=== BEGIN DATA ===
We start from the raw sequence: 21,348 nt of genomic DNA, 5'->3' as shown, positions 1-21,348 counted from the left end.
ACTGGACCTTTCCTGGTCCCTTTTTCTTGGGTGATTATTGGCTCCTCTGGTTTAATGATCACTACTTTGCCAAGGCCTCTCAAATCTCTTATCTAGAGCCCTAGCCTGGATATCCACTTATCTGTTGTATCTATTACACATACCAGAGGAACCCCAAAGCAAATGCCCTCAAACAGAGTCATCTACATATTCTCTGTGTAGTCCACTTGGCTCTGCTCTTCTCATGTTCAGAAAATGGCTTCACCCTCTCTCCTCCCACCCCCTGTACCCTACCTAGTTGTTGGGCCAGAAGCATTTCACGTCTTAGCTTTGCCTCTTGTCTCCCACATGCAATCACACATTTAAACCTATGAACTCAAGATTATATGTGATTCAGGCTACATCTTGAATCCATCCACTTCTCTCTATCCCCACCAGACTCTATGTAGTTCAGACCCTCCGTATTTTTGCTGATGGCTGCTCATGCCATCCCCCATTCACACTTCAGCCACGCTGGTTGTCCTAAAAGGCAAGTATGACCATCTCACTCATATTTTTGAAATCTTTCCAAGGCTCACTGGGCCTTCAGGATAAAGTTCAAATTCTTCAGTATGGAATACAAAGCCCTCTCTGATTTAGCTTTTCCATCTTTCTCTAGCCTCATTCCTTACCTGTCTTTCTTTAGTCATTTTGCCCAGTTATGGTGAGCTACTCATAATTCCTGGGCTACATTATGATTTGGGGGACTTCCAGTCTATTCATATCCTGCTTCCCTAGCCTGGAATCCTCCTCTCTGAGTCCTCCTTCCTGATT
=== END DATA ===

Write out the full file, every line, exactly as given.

We start from the raw sequence: 21,348 nt of genomic DNA, 5'->3' as shown, positions 1-21,348 counted from the left end.
ACTGGACCTTTCCTGGTCCCTTTTTCTTGGGTGATTATTGGCTCCTCTGGTTTAATGATCACTACTTTGCCAAGGCCTCTCAAATCTCTTATCTAGAGCCCTAGCCTGGATATCCACTTATCTGTTGTATCTATTACACATACCAGAGGAACCCCAAAGCAAATGCCCTCAAACAGAGTCATCTACATATTCTCTGTGTAGTCCACTTGGCTCTGCTCTTCTCATGTTCAGAAAATGGCTTCACCCTCTCTCCTCCCACCCCCTGTACCCTACCTAGTTGTTGGGCCAGAAGCATTTCACGTCTTAGCTTTGCCTCTTGTCTCCCACATGCAATCACACATTTAAACCTATGAACTCAAGATTATATGTGATTCAGGCTACATCTTGAATCCATCCACTTCTCTCTATCCCCACCAGACTCTATGTAGTTCAGACCCTCCGTATTTTTGCTGATGGCTGCTCATGCCATCCCCCATTCACACTTCAGCCACGCTGGTTGTCCTAAAAGGCAAGTATGACCATCTCACTCATATTTTTGAAATCTTTCCAAGGCTCACTGGGCCTTCAGGATAAAGTTCAAATTCTTCAGTATGGAATACAAAGCCCTCTCTGATTTAGCTTTTCCATCTTTCTCTAGCCTCATTCCTTACCTGTCTTTCTTTAGTCATTTTGCCCAGTTATGGTGAGCTACTCATAATTCCTGGGCTACATTATGATTTGGGGGACTTCCAGTCTATTCATATCCTGCTTCCCTAGCCTGGAATCCTCCTCTCTGAGTCCTCCTTCCTGATT